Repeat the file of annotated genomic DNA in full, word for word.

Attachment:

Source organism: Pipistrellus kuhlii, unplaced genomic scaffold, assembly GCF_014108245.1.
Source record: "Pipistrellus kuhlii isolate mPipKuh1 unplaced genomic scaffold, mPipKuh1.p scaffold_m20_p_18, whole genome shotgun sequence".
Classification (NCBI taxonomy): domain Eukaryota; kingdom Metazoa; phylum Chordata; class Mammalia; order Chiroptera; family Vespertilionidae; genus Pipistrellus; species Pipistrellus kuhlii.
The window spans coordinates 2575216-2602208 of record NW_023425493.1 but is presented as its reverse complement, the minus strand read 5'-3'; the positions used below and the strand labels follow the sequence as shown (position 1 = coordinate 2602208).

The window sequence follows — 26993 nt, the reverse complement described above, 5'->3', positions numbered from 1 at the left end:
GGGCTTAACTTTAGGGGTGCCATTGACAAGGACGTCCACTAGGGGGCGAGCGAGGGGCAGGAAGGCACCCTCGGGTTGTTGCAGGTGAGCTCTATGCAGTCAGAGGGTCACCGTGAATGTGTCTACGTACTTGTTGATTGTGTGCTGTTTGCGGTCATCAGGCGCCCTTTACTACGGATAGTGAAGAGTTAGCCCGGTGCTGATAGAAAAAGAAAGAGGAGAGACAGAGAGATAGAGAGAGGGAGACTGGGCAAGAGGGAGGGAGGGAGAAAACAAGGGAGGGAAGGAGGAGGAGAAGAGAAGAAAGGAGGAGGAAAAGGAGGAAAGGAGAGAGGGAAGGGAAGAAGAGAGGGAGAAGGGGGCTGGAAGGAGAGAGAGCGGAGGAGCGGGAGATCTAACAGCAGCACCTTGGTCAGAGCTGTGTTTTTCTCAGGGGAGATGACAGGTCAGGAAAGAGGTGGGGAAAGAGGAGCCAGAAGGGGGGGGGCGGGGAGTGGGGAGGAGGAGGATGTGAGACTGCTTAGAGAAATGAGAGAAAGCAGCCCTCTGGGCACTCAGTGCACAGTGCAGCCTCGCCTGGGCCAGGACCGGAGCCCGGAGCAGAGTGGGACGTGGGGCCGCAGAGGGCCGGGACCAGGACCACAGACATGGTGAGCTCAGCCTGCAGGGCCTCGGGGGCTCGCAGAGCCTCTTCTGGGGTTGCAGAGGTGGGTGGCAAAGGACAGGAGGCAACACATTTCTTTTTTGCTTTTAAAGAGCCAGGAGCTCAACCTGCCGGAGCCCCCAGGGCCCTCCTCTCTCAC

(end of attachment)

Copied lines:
Source organism: Pipistrellus kuhlii, unplaced genomic scaffold, assembly GCF_014108245.1.
Source record: "Pipistrellus kuhlii isolate mPipKuh1 unplaced genomic scaffold, mPipKuh1.p scaffold_m20_p_18, whole genome shotgun sequence".
Classification (NCBI taxonomy): domain Eukaryota; kingdom Metazoa; phylum Chordata; class Mammalia; order Chiroptera; family Vespertilionidae; genus Pipistrellus; species Pipistrellus kuhlii.
The window spans coordinates 2575216-2602208 of record NW_023425493.1 but is presented as its reverse complement, the minus strand read 5'-3'; the positions used below and the strand labels follow the sequence as shown (position 1 = coordinate 2602208).

The window sequence follows — 26993 nt, the reverse complement described above, 5'->3', positions numbered from 1 at the left end:
GGGCTTAACTTTAGGGGTGCCATTGACAAGGACGTCCACTAGGGGGCGAGCGAGGGGCAGGAAGGCACCCTCGGGTTGTTGCAGGTGAGCTCTATGCAGTCAGAGGGTCACCGTGAATGTGTCTACGTACTTGTTGATTGTGTGCTGTTTGCGGTCATCAGGCGCCCTTTACTACGGATAGTGAAGAGTTAGCCCGGTGCTGATAGAAAAAGAAAGAGGAGAGACAGAGAGATAGAGAGAGGGAGACTGGGCAAGAGGGAGGGAGGGAGAAAACAAGGGAGGGAAGGAGGAGGAGAAGAGAAGAAAGGAGGAGGAAAAGGAGGAAAGGAGAGAGGGAAGGGAAGAAGAGAGGGAGAAGGGGGCTGGAAGGAGAGAGAGCGGAGGAGCGGGAGATCTAACAGCAGCACCTTGGTCAGAGCTGTGTTTTTCTCAGGGGAGATGACAGGTCAGGAAAGAGGTGGGGAAAGAGGAGCCAGAAGGGGGGGGGCGGGGAGTGGGGAGGAGGAGGATGTGAGACTGCTTAGAGAAATGAGAGAAAGCAGCCCTCTGGGCACTCAGTGCACAGTGCAGCCTCGCCTGGGCCAGGACCGGAGCCCGGAGCAGAGTGGGACGTGGGGCCGCAGAGGGCCGGGACCAGGACCACAGACATGGTGAGCTCAGCCTGCAGGGCCTCGGGGGCTCGCAGAGCCTCTTCTGGGGTTGCAGAGGTGGGTGGCAAAGGACAGGAGGCAACACATTTCTTTTTTGCTTTTAAAGAGCCAGGAGCTCAACCTGCCGGAGCCCCCAGGGCCCTCCTCTCTCAC